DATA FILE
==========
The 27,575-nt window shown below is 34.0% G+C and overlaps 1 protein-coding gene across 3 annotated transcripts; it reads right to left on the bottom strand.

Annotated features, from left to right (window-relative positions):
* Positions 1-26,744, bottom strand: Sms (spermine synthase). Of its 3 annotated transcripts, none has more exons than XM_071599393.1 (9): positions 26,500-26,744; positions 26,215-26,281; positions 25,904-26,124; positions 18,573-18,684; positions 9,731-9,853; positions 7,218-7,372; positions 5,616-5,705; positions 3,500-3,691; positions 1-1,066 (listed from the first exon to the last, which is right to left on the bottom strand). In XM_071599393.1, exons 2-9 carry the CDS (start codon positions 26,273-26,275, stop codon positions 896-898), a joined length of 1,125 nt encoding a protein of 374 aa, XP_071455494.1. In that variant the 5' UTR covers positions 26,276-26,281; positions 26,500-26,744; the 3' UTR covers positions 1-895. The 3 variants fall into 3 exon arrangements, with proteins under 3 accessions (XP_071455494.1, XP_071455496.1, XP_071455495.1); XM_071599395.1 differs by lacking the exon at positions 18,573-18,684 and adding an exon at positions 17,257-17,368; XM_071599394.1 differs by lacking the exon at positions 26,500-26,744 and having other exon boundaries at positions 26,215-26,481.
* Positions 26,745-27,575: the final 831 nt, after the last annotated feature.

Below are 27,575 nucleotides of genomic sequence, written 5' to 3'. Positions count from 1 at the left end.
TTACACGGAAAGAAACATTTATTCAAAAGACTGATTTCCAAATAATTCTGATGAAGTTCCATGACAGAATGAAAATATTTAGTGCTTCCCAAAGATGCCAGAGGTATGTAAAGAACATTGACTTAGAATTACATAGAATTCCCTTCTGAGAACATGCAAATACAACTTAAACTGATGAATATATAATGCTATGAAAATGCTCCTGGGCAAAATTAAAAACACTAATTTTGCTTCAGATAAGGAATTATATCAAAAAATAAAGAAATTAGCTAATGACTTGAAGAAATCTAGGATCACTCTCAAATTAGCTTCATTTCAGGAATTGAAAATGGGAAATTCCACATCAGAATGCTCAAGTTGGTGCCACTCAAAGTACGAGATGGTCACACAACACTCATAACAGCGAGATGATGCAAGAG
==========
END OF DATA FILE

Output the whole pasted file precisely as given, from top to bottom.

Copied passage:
The 27,575-nt window shown below is 34.0% G+C and overlaps 1 protein-coding gene across 3 annotated transcripts; it reads right to left on the bottom strand.

Annotated features, from left to right (window-relative positions):
* Positions 1-26,744, bottom strand: Sms (spermine synthase). Of its 3 annotated transcripts, none has more exons than XM_071599393.1 (9): positions 26,500-26,744; positions 26,215-26,281; positions 25,904-26,124; positions 18,573-18,684; positions 9,731-9,853; positions 7,218-7,372; positions 5,616-5,705; positions 3,500-3,691; positions 1-1,066 (listed from the first exon to the last, which is right to left on the bottom strand). In XM_071599393.1, exons 2-9 carry the CDS (start codon positions 26,273-26,275, stop codon positions 896-898), a joined length of 1,125 nt encoding a protein of 374 aa, XP_071455494.1. In that variant the 5' UTR covers positions 26,276-26,281; positions 26,500-26,744; the 3' UTR covers positions 1-895. The 3 variants fall into 3 exon arrangements, with proteins under 3 accessions (XP_071455494.1, XP_071455496.1, XP_071455495.1); XM_071599395.1 differs by lacking the exon at positions 18,573-18,684 and adding an exon at positions 17,257-17,368; XM_071599394.1 differs by lacking the exon at positions 26,500-26,744 and having other exon boundaries at positions 26,215-26,481.
* Positions 26,745-27,575: the final 831 nt, after the last annotated feature.

Below are 27,575 nucleotides of genomic sequence, written 5' to 3'. Positions count from 1 at the left end.
TTACACGGAAAGAAACATTTATTCAAAAGACTGATTTCCAAATAATTCTGATGAAGTTCCATGACAGAATGAAAATATTTAGTGCTTCCCAAAGATGCCAGAGGTATGTAAAGAACATTGACTTAGAATTACATAGAATTCCCTTCTGAGAACATGCAAATACAACTTAAACTGATGAATATATAATGCTATGAAAATGCTCCTGGGCAAAATTAAAAACACTAATTTTGCTTCAGATAAGGAATTATATCAAAAAATAAAGAAATTAGCTAATGACTTGAAGAAATCTAGGATCACTCTCAAATTAGCTTCATTTCAGGAATTGAAAATGGGAAATTCCACATCAGAATGCTCAAGTTGGTGCCACTCAAAGTACGAGATGGTCACACAACACTCATAACAGCGAGATGATGCAAGAG